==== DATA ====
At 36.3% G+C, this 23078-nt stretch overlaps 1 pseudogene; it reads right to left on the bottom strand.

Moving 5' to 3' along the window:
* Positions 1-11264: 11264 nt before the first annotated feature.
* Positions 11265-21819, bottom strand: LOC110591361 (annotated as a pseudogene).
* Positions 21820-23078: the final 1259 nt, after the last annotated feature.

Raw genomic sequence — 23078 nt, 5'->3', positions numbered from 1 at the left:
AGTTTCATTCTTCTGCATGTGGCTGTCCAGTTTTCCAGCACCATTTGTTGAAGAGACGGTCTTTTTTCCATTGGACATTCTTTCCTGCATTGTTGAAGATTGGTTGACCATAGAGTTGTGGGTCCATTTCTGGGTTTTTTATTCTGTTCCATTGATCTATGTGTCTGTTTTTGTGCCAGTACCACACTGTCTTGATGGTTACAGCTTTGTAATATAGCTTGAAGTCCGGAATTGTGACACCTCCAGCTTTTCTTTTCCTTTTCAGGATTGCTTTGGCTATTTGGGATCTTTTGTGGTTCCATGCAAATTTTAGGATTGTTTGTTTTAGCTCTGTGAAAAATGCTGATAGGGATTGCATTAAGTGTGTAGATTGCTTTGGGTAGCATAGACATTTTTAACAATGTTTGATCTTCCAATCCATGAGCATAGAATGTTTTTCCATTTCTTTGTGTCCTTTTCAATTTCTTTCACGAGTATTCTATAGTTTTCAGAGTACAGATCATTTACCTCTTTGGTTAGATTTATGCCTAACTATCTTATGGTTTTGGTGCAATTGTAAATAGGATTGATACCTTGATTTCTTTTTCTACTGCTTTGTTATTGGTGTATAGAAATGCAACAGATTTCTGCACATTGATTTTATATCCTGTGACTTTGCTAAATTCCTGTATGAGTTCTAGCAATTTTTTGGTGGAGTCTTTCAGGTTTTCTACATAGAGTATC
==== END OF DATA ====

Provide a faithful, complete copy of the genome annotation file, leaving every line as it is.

At 36.3% G+C, this 23078-nt stretch overlaps 1 pseudogene; it reads right to left on the bottom strand.

Moving 5' to 3' along the window:
* Positions 1-11264: 11264 nt before the first annotated feature.
* Positions 11265-21819, bottom strand: LOC110591361 (annotated as a pseudogene).
* Positions 21820-23078: the final 1259 nt, after the last annotated feature.

Raw genomic sequence — 23078 nt, 5'->3', positions numbered from 1 at the left:
AGTTTCATTCTTCTGCATGTGGCTGTCCAGTTTTCCAGCACCATTTGTTGAAGAGACGGTCTTTTTTCCATTGGACATTCTTTCCTGCATTGTTGAAGATTGGTTGACCATAGAGTTGTGGGTCCATTTCTGGGTTTTTTATTCTGTTCCATTGATCTATGTGTCTGTTTTTGTGCCAGTACCACACTGTCTTGATGGTTACAGCTTTGTAATATAGCTTGAAGTCCGGAATTGTGACACCTCCAGCTTTTCTTTTCCTTTTCAGGATTGCTTTGGCTATTTGGGATCTTTTGTGGTTCCATGCAAATTTTAGGATTGTTTGTTTTAGCTCTGTGAAAAATGCTGATAGGGATTGCATTAAGTGTGTAGATTGCTTTGGGTAGCATAGACATTTTTAACAATGTTTGATCTTCCAATCCATGAGCATAGAATGTTTTTCCATTTCTTTGTGTCCTTTTCAATTTCTTTCACGAGTATTCTATAGTTTTCAGAGTACAGATCATTTACCTCTTTGGTTAGATTTATGCCTAACTATCTTATGGTTTTGGTGCAATTGTAAATAGGATTGATACCTTGATTTCTTTTTCTACTGCTTTGTTATTGGTGTATAGAAATGCAACAGATTTCTGCACATTGATTTTATATCCTGTGACTTTGCTAAATTCCTGTATGAGTTCTAGCAATTTTTTGGTGGAGTCTTTCAGGTTTTCTACATAGAGTATC